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Editorial Archives — The Altamont Enterprise, August 10, 2006

Close the loophole,
Protect the future

Native Americans who lived on this land before the European settlers arrived didn’t have the concept of land ownership that we do. Generations of schoolchildren have chuckled to think that settlers could have bought what is now Manhattan for $24 worth of trinkets.

But the natives had the idea that the land belonged to the future, not that it was owned by the present. Land was cultivated or hunted on, then passed on to the next generation without being severely altered. Many Native American tribes also used their lands communally rather than having a sense of separate plots belonging to individual people.

Now that we’ve used up many of our natural resources and the land no longer stretches before us in an endless frontier, we might be wise to reconsider or temper some of our views.

One of them is the idea that a landowner can do whatever he or she wants with the land. A half-century ago, many American communities came to realize the importance of zoning and municipalities across the nation adopted their own codes.

Individuals gave up certain rights for the common good.

In the 1970’s the town of Knox adopted zoning and subdivision regulations.

We were a bit taken aback last month when Daniel Driscoll, who chaired the Knox Planning Board in the seventies when the subdivision regulations were adopted and was instrumental in drafting them, said of the one-cut rule, "That was the biggest mistake I made in my whole life."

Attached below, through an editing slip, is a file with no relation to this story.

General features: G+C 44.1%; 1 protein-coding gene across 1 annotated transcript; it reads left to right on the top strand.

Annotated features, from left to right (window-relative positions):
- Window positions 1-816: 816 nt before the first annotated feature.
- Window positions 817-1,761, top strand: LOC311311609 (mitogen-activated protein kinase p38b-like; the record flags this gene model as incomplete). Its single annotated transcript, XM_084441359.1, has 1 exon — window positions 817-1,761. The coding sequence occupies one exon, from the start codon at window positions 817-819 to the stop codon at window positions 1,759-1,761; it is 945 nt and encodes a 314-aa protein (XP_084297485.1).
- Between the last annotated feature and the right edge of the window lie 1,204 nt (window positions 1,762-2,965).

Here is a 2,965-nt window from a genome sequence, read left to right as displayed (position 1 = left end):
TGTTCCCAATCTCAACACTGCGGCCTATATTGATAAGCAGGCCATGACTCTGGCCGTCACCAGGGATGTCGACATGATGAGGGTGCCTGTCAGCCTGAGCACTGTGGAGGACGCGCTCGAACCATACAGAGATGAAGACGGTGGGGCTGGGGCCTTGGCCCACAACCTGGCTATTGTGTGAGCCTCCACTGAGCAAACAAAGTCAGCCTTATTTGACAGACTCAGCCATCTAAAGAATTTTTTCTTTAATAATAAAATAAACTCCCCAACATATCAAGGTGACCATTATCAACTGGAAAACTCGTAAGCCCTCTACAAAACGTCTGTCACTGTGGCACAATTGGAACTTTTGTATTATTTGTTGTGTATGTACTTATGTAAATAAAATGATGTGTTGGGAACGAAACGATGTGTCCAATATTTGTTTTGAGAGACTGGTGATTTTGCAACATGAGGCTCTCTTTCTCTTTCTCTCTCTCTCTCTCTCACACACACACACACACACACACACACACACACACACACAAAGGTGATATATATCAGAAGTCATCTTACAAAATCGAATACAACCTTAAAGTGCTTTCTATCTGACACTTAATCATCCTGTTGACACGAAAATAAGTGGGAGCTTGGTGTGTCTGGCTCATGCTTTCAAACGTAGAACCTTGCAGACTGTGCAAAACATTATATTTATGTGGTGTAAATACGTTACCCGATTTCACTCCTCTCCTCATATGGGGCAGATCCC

The rule allows a property owner to take one cut every 18 months without going through planning-board review. Over time, this can lead to a mish-mash of or poorly configured lots.

The planning board has been pushing to close that loophole for 15 years, to no avail. It’s unpopular with residents who favor the freedom to do what they want with their land, so the town board hasn’t acted.

The subject came up last month in the context of a subdivision decision in which the planning board reversed itself. Years ago, the board had required a covenant on a piece of property restricting further subdivision, then lost track of the covenant. Once the covenant came to light, after a lawsuit was filed, the planning board rescinded its approval of further subdivision.

We looked back to a story we had written in 1992 where a developer subdividing that very same property in Knox had commented to the planning board if the loophole were closed, the covenant wouldn’t be needed. The planning board would be able to review each plan and see that their concerns were answered.

The concerns for this particular piece of property had to do with driveways being cut into a main road in a way that would be unsafe. If plans were reviewed and changes made because of that review, safety would be ensured.

In that same story, the planning board chairman lamented that it’ "a loophole big enough to drive a truck through," left by a town board that had not dealt with the planners’ unpopular proposal to have all subdivisions in Knox subject to review.

Review does not have to be onerous. Knox, as its comprehensive plan recommended in 1995, could adopt a streamlined, inexpensive review process for small subdivisions that would still allow worthwhile review.

Such review protects not just the community at large — from problems that range from unsafe roadways to misplaced septic tanks; It also protects the property owner.

"You don’t hear of this in other towns; it’s certainly a means of circumventing the planning process," said long-time Councilman Nicholas Viscio. "We need to deal with this before we have big problems."

We urge the town board to do what is best for its constituents and close the loophole before the truck that drives through it levels the future.

— Melissa Hale-Spencer, editor

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